Polar moment of inertia/polar radius of gyration via integration

  • Thread starter drunknfox
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Homework Statement



Determine the polar moment of inertia and the polar radius of gyration of the shaded area shown with respect to point P.

http://imgur.com/8Kc1S

Homework Equations



Jp = Ix + Iy
Ix = &int y^2dA
Iy = &int X^2dA

The Attempt at a Solution



A = 2(a/2)(a) + (2)(1/2)(a/2)(a) = 3a^2/2

Jp = Ix + Iy

Ix = &int y^2dA = ??? Im having trouble with this next step. If someone could please help me with it and explain to me whats suppose to integrated I would be eternally grateful

I have 2 &int a-0
 

Answers and Replies

  • #2
jambaugh
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Firstly be warned are specific to planar objects of unit area or density 1/area.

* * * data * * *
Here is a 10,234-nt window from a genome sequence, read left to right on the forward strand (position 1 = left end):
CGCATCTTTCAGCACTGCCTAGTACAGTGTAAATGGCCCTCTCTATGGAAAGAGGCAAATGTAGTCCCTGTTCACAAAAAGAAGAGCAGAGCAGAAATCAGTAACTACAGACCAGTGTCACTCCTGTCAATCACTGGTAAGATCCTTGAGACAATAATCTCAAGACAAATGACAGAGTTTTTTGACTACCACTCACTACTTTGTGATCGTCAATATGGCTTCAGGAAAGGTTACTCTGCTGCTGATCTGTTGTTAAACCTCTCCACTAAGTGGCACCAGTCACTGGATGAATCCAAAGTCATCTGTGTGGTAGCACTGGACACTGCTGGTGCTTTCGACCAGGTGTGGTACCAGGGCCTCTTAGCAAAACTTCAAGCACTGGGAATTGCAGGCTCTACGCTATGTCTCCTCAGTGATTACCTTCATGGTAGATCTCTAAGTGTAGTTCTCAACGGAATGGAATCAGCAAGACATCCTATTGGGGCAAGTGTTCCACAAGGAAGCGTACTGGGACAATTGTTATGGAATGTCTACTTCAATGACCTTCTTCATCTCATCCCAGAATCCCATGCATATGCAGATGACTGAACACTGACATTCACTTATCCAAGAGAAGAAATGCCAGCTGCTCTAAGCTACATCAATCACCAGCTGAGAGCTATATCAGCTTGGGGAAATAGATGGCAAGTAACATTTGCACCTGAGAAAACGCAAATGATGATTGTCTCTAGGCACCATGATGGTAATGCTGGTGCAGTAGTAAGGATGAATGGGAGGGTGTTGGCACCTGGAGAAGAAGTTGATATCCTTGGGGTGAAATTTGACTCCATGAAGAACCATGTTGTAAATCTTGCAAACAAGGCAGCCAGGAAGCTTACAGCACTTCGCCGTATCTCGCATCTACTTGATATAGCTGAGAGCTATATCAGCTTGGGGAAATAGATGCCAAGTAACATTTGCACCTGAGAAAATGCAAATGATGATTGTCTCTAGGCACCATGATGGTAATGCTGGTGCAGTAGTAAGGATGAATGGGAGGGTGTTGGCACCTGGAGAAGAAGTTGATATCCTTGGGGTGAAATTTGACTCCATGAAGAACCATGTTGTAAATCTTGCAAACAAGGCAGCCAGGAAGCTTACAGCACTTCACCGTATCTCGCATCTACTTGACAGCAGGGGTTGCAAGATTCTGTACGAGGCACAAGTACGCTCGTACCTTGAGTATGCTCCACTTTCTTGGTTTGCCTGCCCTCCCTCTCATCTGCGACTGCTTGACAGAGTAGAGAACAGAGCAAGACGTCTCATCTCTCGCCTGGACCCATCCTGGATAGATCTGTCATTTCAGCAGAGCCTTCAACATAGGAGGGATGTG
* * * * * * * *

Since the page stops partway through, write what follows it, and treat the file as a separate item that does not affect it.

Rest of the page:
Integrating y^2 dA involves expressing y and dA in terms of your independent variable (variable of integration) and its differential.

Looking at your region (a trapazoid?) it would appear that your best bet is to express the width at a point as a function of height i.e. express left and right line boundaries in terms of x as a function of y.

Left boundary x =f(y)= p y + q,
Right boundary x = g(y) = r y + s.

You are basically, in the Riemann sum, slicing the object up into horizontal strips with thickness dy and width x_right - x_left = g(y)-f(y), and so its area is:

dA = [g(y)-f(y)] dy

With this integrate y^2 dA between the appropriate limits.
 

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